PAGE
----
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Posted at 03:51 PM ET, 06/30/2012

Michael Morse moves to cleanup spot, dealing with tightness in hamstring


(Nick Wass - ASSOCIATED PRESS)
Nationals outfielder Michael Morse has been receiving treatment for tightness in his hamstring and will continue to play through it, Manager Davey Johnson said.

Morse has been the team’s hottest hitter over the past week, going 13 for 23 with two home runs and six runs batted in. After missing the season’s first 50 games returning from a muscle strain in his side, Morse has recently regained his form at the plate and on Saturday was moved back into the cleanup spot, where he hit most of last season.

“I’m glad he’s being honest with me,” Johnson said. “I don’t want to aggravate it and make it worse so he misses more time.”

Morse said he started feeling tightness in his hamstring during the team’s four-game series in Colorado. He was almost held out of Thursday’s game because of it but was allowed to play if he didn’t aggravate it or run too hard. Before his home run in Friday night’s 5-4 win over of Braves, Morse told Johnson that he felt something in his leg.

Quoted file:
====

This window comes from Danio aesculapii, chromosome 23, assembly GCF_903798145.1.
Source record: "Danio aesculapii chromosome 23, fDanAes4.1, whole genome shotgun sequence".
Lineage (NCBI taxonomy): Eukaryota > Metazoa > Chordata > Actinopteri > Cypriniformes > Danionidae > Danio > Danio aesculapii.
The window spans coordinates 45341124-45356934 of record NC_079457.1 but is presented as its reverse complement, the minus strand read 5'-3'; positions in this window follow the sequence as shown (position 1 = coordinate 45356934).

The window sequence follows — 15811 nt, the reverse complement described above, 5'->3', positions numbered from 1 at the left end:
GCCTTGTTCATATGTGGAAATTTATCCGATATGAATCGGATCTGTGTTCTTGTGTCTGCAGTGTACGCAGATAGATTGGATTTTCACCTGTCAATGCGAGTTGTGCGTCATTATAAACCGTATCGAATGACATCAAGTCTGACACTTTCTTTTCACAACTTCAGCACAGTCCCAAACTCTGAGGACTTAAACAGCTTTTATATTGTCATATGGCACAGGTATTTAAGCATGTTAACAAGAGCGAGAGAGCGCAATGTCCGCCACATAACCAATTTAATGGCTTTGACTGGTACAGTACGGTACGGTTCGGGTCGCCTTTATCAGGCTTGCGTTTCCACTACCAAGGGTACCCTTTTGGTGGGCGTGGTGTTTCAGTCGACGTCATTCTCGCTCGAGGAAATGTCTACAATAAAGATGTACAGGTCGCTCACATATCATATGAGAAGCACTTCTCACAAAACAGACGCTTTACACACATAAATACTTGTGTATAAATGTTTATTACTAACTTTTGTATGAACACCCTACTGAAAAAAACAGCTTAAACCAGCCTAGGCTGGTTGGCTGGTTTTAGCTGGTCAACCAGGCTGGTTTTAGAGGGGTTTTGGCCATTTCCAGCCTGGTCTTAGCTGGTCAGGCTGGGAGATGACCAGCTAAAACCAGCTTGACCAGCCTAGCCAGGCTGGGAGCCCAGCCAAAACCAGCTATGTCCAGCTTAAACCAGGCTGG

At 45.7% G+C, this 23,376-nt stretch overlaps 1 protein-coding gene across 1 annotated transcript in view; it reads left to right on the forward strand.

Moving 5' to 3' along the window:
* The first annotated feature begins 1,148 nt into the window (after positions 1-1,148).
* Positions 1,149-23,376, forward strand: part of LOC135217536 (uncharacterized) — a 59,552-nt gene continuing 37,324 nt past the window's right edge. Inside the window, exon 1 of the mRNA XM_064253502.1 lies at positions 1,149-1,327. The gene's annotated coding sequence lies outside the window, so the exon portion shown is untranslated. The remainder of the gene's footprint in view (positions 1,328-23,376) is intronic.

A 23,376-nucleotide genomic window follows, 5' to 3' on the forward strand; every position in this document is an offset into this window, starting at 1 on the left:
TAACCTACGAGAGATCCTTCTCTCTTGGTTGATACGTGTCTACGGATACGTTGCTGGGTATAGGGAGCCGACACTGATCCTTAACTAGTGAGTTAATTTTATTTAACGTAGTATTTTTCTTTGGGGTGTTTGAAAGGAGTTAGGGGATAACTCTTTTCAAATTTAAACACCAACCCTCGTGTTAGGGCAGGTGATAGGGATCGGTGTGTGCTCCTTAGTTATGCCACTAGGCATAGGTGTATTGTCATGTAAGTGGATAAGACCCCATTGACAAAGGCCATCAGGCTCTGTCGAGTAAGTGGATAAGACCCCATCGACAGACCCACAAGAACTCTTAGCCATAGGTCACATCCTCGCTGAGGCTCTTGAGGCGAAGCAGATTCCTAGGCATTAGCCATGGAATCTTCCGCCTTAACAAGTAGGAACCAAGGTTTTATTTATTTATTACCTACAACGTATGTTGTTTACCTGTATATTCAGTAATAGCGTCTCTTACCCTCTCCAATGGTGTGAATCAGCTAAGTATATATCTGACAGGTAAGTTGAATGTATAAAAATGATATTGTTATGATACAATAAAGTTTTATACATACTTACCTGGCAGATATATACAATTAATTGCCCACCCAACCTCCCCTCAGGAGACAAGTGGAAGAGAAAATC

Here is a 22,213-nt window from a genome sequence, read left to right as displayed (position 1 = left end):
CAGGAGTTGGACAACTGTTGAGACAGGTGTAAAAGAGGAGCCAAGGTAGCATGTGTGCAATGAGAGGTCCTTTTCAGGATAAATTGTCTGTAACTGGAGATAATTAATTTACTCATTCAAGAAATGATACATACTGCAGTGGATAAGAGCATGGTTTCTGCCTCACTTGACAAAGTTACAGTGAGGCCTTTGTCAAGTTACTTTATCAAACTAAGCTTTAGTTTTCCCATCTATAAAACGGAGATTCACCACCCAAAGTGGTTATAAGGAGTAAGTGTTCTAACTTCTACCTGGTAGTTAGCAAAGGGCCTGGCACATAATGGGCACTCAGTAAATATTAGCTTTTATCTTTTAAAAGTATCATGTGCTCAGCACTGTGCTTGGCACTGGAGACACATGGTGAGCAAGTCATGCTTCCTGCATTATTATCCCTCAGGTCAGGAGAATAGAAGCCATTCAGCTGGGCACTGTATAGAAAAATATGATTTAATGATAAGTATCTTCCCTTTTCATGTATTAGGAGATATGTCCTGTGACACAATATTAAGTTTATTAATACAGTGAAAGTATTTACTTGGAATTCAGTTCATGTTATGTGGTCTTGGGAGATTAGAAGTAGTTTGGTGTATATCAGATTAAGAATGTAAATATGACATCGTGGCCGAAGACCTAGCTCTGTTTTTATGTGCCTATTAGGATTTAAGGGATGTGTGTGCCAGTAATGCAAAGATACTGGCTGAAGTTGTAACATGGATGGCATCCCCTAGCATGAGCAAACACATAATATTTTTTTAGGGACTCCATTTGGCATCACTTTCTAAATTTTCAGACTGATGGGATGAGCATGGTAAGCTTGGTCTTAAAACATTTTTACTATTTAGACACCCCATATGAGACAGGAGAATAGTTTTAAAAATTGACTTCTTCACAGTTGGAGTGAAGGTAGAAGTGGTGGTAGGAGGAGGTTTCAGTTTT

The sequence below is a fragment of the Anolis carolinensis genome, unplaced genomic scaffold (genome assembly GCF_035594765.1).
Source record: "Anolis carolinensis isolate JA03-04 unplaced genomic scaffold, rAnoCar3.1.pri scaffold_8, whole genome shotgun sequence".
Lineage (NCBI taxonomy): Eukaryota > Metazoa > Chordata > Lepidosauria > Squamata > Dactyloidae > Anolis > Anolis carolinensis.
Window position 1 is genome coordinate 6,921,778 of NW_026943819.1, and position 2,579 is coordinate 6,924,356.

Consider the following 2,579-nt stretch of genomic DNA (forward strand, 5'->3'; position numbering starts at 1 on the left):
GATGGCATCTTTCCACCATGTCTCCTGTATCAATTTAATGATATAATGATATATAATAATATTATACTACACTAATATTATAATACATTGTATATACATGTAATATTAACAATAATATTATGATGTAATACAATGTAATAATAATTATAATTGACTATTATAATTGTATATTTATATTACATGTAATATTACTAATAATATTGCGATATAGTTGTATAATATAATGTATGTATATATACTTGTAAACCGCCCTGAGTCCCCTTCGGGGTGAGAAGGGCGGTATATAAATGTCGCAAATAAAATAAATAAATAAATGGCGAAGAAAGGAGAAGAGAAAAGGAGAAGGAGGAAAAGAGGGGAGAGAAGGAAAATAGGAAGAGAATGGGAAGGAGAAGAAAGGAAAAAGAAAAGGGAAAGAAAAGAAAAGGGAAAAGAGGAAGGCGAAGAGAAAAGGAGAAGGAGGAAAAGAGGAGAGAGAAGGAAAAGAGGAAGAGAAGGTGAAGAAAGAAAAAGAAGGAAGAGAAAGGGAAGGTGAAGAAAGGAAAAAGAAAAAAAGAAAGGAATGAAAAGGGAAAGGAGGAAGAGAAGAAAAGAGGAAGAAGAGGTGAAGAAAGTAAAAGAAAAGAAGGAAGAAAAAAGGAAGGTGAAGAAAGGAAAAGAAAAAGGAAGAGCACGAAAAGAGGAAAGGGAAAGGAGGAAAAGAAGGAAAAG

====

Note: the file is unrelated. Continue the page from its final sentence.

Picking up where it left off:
Morse has been receiving treatment on this hamstring and Johnson said he would continue to play him. Johnson, however, ordered Morse to warn him the instant it acted up again to prevent it from worsening.

Morse’s recent tear at the plate also prompted Johnson to move the outfielder up from the fifth in the lineup to the cleanup spot held primarily by first baseman Adam LaRoche. Last season, Morse hit a team-high 31 home runs and drove in 95 runs while mainly hitting fourth. In 25 games, Morse is hitting .294/.308/.441 with three home runs and 13 runs batted in.

The move also adds another right-handed bat between left-handers Bryce Harper and LaRoche. Harper has held his own against left-handed pitchers, hitting .264 against them, but has had difficulty with breaking balls away from soft-tossing left-handers. Against right-handers, Harper is hitting .289. LaRoche is hitting both left-handers (.239) and right-handers (.249) fairly equally.

“I like the separating of two batters between Harper and LaRoche,” Johnson said. “Anybody that’s got a left-hander is usually warming him up not just for Harper, although it appears it’s all for Harper, it’s for Harper and LaRoche.”

By  |  03:51 PM ET, 06/30/2012

 
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